Alistair Carmichael’s battle to remain an MP is turning into a debate about whether it's acceptable to lie in public office. The SNP are keen to talk the up the notion that Carmichael lied (and got caught) and therefore has to go. On the Today programme, his SNP opponent in Orkney and Shetland Danus Skene focused what Carmichael said when the memo was leaked vs. what has become apparent during the investigation:
‘The issue is not the offence but the cover-up, he did actually lie about this, by claiming at the beginning of April that he didn’t know about this memo until the journalist approached him about this … there is a lie here and that’s the difference between a slightly juvenile mistake.’
The former deputy leader of the Liberal Democrats Sir Malcolm Bruce lead the rebuttal on behalf of Carmichael. He blamed the SNP for the continuing furor, saying that ‘the nationalists are in full hue and cry':
‘They have managed to win 56 out of 59 sets in Scotland on just about half the vote. Scotland is a divide and bruised country at the moment — with just one Liberal Democrat, one Conservative and one Labour. The SNP want to extinguish all opposition in Scotland. That’s their objective and they will stop at nothing to do it.’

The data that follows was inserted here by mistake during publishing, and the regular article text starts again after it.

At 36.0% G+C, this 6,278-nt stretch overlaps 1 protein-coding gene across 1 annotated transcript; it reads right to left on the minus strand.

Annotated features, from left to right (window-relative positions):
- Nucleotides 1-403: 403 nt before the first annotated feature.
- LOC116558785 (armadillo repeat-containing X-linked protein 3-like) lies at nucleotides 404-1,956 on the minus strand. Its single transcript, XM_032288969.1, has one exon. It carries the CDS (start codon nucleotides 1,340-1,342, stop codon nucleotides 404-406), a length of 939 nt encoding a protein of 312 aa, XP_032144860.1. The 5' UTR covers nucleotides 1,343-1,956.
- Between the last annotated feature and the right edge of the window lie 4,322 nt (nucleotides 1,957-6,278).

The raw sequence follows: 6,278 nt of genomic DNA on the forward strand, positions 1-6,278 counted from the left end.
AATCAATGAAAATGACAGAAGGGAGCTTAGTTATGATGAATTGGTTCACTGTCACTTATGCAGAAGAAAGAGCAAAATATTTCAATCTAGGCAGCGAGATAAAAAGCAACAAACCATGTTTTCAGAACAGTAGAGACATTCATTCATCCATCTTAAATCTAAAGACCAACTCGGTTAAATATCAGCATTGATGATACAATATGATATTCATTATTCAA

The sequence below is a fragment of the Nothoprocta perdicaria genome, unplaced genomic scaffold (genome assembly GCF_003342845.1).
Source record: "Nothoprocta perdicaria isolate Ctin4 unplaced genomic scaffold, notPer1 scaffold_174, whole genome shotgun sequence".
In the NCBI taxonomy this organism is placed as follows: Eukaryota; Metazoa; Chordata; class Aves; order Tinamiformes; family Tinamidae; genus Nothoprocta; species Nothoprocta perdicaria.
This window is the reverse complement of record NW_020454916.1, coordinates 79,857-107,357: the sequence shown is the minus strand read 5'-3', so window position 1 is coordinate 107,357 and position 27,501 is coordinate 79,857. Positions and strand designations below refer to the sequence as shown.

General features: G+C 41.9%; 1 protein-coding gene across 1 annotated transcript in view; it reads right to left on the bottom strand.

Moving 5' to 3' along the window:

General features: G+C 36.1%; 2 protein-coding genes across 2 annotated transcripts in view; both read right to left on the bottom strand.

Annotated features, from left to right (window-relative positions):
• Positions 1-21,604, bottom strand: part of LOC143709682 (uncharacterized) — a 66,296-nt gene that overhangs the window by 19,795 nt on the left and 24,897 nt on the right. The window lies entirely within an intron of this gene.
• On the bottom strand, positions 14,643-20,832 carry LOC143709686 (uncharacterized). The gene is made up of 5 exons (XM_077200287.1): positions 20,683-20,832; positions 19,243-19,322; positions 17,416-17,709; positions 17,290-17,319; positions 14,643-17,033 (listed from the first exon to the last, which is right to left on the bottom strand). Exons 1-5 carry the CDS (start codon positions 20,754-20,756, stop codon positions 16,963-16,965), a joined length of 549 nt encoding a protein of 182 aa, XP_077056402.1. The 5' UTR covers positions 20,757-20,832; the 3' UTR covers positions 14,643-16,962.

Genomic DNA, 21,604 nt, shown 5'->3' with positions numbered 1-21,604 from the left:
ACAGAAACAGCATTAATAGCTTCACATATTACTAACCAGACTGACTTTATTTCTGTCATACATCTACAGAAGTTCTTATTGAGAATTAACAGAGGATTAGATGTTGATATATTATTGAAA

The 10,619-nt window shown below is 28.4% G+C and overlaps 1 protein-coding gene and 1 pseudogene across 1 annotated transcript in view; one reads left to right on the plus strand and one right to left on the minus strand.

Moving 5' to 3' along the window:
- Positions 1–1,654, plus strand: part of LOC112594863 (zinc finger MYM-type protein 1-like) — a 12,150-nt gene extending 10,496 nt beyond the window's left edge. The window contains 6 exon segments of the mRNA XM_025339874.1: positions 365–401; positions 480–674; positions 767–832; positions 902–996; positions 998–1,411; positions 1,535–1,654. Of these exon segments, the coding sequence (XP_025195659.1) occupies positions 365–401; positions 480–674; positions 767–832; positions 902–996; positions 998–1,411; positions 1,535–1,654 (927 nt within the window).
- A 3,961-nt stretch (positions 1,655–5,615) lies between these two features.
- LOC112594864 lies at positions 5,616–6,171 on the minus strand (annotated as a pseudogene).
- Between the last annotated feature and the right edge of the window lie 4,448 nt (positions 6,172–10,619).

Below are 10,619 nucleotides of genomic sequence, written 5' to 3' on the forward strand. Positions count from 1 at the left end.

Bruce also suggested that his misconduct as Scotland Secretary is unrelated to his role as an MP:
‘His misconducted himself as a minister. He has accepted the consequences of that as a minister. That does not prejudge his capacity to be a first class MP for the people of Orkney and Shetland. ‘
And bizarrely, Bruce appeared to suggest that the main point of contention (that Carmichael lied) is something that happens every day and is therefore acceptable:
'My point is that if you’re suggesting that every MP who has never quite told the truth or indeed told a brazen lie, including ministers and including Cabinet ministers, including Prime Ministers, we’d clear out the House of Commons very fast I would suggest.'
When pressed by Mishal Husain if he was suggesting that lying in public life is widespread, Bruce said 'no, well yes. Lots of people have told lies and you know what to be perfectly true.'
Although bending the truth is an everyday part of politics, it’s not the strongest defence for a party on the back foot. Carmichael’s local branch are meeting soon to discuss the matter further, but its clear that the Liberal Democrats are going to fight hard to keep him in place. At this point, it would seem that only further revelations about his misconduct would tip the momentum in the SNP’s favour. But the Nats should remember that no politicians are in a particularly strong position when it comes to telling the truth. Just remember the independence referendum.